188.8.131.52 Finding non-text sources
Locating images (photographs, DVDs, art work), audio, artefacts.
184.108.40.206 Finding sources of research funding
Locating details of external sources of research funding such as national funding bodies, research councils, grant-making bodies, private-sector sources of funding etc.
220.127.116.11 Finding organisations/finding individuals
Locating details of specific organisations and individuals, such as addresses, web sites, and contact details, plus general details of activities, research interests etc.
Of these, I would venture to guess that 18.104.22.168 is the category that would include original historical research, but the analysis of how researchers approach this area of work (which is surely one of their most significant activities) is pretty minimal:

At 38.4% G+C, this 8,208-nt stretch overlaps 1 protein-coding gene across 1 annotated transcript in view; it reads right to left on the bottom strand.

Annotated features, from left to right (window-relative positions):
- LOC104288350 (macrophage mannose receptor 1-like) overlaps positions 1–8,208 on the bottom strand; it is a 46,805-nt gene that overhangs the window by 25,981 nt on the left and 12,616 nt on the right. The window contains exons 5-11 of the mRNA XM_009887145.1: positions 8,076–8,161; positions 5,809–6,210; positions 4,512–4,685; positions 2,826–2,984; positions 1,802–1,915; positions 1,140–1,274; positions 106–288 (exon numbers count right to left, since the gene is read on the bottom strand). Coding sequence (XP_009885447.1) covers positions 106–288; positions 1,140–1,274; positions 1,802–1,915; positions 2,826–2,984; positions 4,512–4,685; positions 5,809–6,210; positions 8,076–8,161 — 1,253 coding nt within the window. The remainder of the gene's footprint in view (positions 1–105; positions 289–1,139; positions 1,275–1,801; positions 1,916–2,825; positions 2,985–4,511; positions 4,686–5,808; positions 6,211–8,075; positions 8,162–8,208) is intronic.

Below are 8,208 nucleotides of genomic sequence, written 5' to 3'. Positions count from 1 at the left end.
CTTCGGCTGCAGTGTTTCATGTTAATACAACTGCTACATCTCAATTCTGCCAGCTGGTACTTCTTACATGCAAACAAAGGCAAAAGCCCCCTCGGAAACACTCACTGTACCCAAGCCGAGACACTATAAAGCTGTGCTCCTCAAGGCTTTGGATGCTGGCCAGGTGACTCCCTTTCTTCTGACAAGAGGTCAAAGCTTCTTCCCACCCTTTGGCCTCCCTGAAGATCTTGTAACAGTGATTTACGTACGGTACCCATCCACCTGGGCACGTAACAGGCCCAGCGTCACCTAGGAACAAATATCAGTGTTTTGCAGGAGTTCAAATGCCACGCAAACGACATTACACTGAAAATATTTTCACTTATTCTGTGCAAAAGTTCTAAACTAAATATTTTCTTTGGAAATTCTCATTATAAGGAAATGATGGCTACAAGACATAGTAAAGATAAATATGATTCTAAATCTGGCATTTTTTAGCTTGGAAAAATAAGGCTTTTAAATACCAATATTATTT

In comparison with the activities of finding a reference and literature review, responses to this group of questions showed less use of specialist services, but again a very wide range of ?other? tools… Google is by far the most popular starting point when researching a new area, but also important are research colleagues, bibliographic databases, Web of Science/Web of Knowledge, and books/monographs. Not far behind the top 5 choices are Google Scholar, library catalogues and portals, library visits, online journals, and PubMed.